For the past decade, Wallace’s mobile medical clinic has been a popular community ambassador. The big rig with two fully-equipped exam rooms (and even a small lab) has crisscrossed the streets of the Portland metro area thousands of times to bring care to those who need it most. Now its outreach mission is taking it further afield to the remote community of Blue River in Lane County.
Orchid Health delivers primary care to rural areas in Western Oregon, with clinics in Estacada, Oakridge and Blue River. Like Wallace, Orchid is open to all, accepting Oregon Health Plan, Medicare and private insurance, and offering a sliding fee scale for those who are uninsured. Over 4,000 patients of all ages rely on Orchid for health services including preventive and urgent care, behavioral health, immunizations, lab tests, chronic disease management, general illness, injuries, and dental hygiene.
Disaster struck in late September this year when the Holiday Farm wildfire rampaged through the Blue River area, destroying nearly every building in town. Orchid’s McKenzie River Clinic there completely burnt down. Thankfully, no one was injured—but when the smoke lifted it was clear that this small rural community, and neighboring areas, were now without access to healthcare. A slice of health care history was also lost. The clinic, first established in 1978, was the second-ever Certified Rural Healthcare Clinic in the United States, and Oregon’s first.
Once evacuation orders lifted, Orchid’s staff quickly set up makeshift quarters inside a local quilt shop that had miraculously escaped the flames. Even though nearly 80% of Orchid Health staff were evacuated—and a provider from the McKenzie River clinic even lost her home—they persisted in providing whatever services they could for their communities.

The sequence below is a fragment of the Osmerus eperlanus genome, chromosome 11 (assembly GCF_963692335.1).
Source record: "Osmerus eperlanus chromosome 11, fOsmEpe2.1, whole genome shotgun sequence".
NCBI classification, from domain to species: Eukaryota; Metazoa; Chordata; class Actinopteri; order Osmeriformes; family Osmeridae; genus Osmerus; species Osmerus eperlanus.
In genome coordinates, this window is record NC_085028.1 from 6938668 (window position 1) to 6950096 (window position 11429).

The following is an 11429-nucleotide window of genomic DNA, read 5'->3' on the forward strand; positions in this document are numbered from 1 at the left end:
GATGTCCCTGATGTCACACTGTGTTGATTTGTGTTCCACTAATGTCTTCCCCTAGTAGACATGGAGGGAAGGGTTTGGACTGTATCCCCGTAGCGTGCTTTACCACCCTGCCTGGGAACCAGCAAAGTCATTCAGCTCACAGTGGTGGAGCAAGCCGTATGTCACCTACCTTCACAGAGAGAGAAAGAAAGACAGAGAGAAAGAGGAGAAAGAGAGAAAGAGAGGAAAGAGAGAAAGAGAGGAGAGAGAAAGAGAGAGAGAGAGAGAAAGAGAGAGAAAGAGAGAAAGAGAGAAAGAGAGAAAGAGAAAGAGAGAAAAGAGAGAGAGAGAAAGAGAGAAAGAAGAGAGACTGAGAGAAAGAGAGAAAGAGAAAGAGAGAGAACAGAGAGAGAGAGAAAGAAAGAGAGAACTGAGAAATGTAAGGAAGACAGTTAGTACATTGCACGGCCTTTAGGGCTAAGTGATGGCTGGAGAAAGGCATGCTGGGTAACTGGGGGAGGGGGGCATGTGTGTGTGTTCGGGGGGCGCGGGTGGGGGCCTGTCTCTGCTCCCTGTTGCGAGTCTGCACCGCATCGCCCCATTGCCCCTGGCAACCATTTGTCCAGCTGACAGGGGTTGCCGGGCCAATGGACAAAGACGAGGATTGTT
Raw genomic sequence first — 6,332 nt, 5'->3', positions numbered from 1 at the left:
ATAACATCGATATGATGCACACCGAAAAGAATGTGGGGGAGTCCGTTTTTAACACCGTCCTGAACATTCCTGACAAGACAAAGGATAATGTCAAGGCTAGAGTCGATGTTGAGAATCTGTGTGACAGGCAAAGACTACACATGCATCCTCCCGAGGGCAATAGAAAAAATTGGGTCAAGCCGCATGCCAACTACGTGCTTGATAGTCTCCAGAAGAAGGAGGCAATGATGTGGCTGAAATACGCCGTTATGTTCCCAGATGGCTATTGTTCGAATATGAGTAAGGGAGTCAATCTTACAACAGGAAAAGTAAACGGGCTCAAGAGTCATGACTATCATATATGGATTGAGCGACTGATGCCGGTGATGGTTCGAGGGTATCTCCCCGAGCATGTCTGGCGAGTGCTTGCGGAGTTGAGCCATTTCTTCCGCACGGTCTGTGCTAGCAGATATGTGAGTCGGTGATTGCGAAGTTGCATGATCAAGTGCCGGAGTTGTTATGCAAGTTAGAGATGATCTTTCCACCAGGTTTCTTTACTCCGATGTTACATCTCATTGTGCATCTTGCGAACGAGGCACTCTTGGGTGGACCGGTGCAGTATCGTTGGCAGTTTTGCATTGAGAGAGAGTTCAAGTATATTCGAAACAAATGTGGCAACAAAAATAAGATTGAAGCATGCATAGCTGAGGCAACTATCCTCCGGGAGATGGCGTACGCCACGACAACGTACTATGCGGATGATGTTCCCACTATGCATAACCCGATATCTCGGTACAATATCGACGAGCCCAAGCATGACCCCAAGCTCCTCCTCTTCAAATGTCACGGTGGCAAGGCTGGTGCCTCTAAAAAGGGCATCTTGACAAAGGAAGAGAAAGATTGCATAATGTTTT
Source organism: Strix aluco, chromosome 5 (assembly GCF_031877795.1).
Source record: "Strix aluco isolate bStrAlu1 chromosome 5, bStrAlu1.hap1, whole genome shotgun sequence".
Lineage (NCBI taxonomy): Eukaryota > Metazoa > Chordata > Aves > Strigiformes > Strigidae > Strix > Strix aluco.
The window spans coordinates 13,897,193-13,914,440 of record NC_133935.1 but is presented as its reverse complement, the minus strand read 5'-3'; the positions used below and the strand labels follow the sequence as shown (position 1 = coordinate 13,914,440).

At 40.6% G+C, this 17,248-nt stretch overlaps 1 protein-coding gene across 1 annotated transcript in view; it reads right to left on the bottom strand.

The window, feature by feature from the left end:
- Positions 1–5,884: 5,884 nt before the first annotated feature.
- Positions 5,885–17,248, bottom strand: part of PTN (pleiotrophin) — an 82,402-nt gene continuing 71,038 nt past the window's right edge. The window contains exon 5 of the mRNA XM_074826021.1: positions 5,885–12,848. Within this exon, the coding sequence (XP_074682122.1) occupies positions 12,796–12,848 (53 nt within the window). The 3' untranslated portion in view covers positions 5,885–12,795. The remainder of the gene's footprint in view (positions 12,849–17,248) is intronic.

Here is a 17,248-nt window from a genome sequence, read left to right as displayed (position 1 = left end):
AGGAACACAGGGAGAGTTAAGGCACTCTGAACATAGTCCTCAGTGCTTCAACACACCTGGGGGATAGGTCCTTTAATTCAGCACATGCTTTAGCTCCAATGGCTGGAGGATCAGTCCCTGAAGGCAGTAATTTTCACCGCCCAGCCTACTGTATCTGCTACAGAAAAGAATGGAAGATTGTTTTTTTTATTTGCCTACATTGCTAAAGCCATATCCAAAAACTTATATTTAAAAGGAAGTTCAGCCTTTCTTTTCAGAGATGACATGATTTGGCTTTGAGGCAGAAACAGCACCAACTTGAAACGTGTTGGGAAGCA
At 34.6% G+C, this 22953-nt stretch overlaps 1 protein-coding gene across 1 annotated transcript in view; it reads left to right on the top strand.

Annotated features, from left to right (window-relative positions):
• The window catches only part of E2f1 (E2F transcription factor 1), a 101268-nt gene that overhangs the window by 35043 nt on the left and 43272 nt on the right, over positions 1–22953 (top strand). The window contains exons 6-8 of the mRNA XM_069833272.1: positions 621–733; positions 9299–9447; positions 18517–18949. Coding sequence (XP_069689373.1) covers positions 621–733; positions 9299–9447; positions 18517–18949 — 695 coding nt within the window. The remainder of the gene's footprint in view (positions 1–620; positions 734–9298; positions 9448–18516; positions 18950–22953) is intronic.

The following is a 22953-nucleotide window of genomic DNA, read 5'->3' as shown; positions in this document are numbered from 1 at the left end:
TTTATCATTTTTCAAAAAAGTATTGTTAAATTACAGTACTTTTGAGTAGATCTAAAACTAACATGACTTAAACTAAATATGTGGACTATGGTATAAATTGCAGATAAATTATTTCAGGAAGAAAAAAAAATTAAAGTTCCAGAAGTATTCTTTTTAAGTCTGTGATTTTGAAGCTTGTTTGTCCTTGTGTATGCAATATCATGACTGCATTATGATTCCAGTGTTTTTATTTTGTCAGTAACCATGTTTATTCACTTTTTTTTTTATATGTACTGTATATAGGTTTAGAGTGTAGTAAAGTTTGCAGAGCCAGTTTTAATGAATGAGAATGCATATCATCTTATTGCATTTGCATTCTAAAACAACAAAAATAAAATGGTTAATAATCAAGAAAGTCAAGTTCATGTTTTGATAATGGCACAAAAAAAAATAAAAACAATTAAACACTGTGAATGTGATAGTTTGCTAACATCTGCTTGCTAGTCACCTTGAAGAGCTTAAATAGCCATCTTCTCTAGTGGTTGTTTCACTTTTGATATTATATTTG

Orchid’s leadership team immediately started searching for better solutions to bridge the gap until the clinic can be rebuilt. It wasn’t long before Administrative Director Bill Roller got in touch with Lisa Cline, CEO at Wallace. Roller, who served as Wallace’s operations manager prior to joining Orchid, was familiar with Wallace’s mobile unit and knew it could meet the need.
“I’d been hearing about the devastation from the fires,” Cline said, “thinking about all of the people in the small communities who lost everything, and wondering what there was we could do to help. When Bill called and asked about our mobile unit, it just felt right. We hadn’t been using the mobile since the pandemic hit—but now here was the perfect assignment for it.”
After a thorough “check-up” and maintenance, on November 15 the Wallace mobile medical clinic journeyed to its new assignment. Wallace Systems Manager Adam Perry, and Orchid Health Administrative Director Bill Roller drove the rig out to Blue River. “We met several people who lost everything in the fires; their homes, chickens, ducks, livestock, etc.,” Perry said. “They were so grateful that Wallace was able to let Orchid borrow our mobile clinic to bring healthcare back to that very small community. We heard over and over that if people don’t come back, the community can’t exist. Bringing healthcare back to those areas lets those communities survive and rebuild.”
Orchid’s co-founder and Executive Director, Orion Falvey, emphasized the importance of continuity of care during a time of crisis. “Having the mobile clinic will provide access to many of the displaced residents all over Lane County,” he said. “The mobile clinic is our first step towards offering permanent health care to the valley. We’re grateful to have our partnership with Wallace.”
“A mobile unit isn’t something you can always find at a moment’s notice—they take a long time to build,” Wallace’s Cline added. “But there’s a tradition among community health providers to look out for each other. We feel fortunate to have been able to help.”